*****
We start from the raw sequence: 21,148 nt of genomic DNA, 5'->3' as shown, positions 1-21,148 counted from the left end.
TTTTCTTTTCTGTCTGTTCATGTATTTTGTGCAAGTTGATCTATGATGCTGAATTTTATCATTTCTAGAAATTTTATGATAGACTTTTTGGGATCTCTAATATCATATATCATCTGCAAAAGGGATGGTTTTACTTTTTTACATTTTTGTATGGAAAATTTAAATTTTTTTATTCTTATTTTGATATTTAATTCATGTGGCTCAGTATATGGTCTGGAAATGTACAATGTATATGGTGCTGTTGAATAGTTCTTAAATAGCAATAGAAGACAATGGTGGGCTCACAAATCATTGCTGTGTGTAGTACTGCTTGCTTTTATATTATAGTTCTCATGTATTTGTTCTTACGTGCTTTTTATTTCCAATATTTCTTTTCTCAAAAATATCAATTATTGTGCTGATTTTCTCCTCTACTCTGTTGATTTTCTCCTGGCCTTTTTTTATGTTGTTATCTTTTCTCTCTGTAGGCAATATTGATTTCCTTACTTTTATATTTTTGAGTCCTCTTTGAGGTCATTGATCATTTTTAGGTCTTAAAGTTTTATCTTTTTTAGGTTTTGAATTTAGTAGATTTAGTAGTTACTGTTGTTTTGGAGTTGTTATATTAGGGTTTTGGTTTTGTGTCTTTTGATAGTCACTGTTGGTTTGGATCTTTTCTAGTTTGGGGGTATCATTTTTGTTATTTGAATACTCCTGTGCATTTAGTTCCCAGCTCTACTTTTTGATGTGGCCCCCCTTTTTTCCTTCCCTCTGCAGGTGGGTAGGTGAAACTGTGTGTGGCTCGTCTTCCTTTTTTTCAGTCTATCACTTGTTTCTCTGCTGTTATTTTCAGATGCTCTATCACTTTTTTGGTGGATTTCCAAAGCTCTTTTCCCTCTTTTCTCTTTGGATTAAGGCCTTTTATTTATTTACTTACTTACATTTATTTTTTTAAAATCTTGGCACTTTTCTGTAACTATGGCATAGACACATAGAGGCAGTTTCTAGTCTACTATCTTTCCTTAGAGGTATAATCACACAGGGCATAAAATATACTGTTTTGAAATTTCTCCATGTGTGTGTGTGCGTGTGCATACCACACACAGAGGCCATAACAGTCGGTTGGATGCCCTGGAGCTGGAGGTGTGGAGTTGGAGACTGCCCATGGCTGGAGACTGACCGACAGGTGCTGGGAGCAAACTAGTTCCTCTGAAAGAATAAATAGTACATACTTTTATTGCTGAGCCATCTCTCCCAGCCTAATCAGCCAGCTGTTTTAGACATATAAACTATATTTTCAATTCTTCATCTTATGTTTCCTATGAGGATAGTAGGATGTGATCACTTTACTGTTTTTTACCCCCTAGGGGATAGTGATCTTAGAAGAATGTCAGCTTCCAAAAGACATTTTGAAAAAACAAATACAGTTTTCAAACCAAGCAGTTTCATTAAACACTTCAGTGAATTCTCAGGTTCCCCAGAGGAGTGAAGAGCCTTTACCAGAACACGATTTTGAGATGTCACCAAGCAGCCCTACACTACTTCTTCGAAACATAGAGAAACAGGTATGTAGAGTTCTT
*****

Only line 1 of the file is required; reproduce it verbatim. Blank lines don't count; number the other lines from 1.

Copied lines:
We start from the raw sequence: 21,148 nt of genomic DNA, 5'->3' as shown, positions 1-21,148 counted from the left end.